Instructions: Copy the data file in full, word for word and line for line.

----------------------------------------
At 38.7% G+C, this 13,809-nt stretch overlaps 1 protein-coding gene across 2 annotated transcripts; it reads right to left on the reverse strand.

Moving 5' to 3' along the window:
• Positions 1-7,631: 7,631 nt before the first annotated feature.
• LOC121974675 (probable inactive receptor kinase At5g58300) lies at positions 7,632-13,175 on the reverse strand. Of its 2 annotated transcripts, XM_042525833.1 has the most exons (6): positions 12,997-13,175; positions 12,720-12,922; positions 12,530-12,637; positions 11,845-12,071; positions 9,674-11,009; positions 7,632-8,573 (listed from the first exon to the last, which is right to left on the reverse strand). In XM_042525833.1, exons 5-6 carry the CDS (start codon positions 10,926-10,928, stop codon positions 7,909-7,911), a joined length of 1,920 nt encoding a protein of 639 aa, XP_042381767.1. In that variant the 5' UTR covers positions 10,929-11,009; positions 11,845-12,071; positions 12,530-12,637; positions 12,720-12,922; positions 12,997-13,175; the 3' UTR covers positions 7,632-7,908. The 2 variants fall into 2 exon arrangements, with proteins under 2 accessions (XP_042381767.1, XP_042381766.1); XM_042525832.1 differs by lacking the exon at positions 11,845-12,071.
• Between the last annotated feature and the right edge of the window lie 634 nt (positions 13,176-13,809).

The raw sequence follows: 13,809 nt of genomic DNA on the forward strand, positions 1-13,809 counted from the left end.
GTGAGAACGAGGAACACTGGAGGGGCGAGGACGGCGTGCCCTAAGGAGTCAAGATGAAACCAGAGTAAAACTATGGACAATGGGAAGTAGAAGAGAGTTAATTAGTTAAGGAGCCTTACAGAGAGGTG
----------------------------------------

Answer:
At 38.7% G+C, this 13,809-nt stretch overlaps 1 protein-coding gene across 2 annotated transcripts; it reads right to left on the reverse strand.

Moving 5' to 3' along the window:
• Positions 1-7,631: 7,631 nt before the first annotated feature.
• LOC121974675 (probable inactive receptor kinase At5g58300) lies at positions 7,632-13,175 on the reverse strand. Of its 2 annotated transcripts, XM_042525833.1 has the most exons (6): positions 12,997-13,175; positions 12,720-12,922; positions 12,530-12,637; positions 11,845-12,071; positions 9,674-11,009; positions 7,632-8,573 (listed from the first exon to the last, which is right to left on the reverse strand). In XM_042525833.1, exons 5-6 carry the CDS (start codon positions 10,926-10,928, stop codon positions 7,909-7,911), a joined length of 1,920 nt encoding a protein of 639 aa, XP_042381767.1. In that variant the 5' UTR covers positions 10,929-11,009; positions 11,845-12,071; positions 12,530-12,637; positions 12,720-12,922; positions 12,997-13,175; the 3' UTR covers positions 7,632-7,908. The 2 variants fall into 2 exon arrangements, with proteins under 2 accessions (XP_042381767.1, XP_042381766.1); XM_042525832.1 differs by lacking the exon at positions 11,845-12,071.
• Between the last annotated feature and the right edge of the window lie 634 nt (positions 13,176-13,809).

The raw sequence follows: 13,809 nt of genomic DNA on the forward strand, positions 1-13,809 counted from the left end.
GTGAGAACGAGGAACACTGGAGGGGCGAGGACGGCGTGCCCTAAGGAGTCAAGATGAAACCAGAGTAAAACTATGGACAATGGGAAGTAGAAGAGAGTTAATTAGTTAAGGAGCCTTACAGAGAGGTG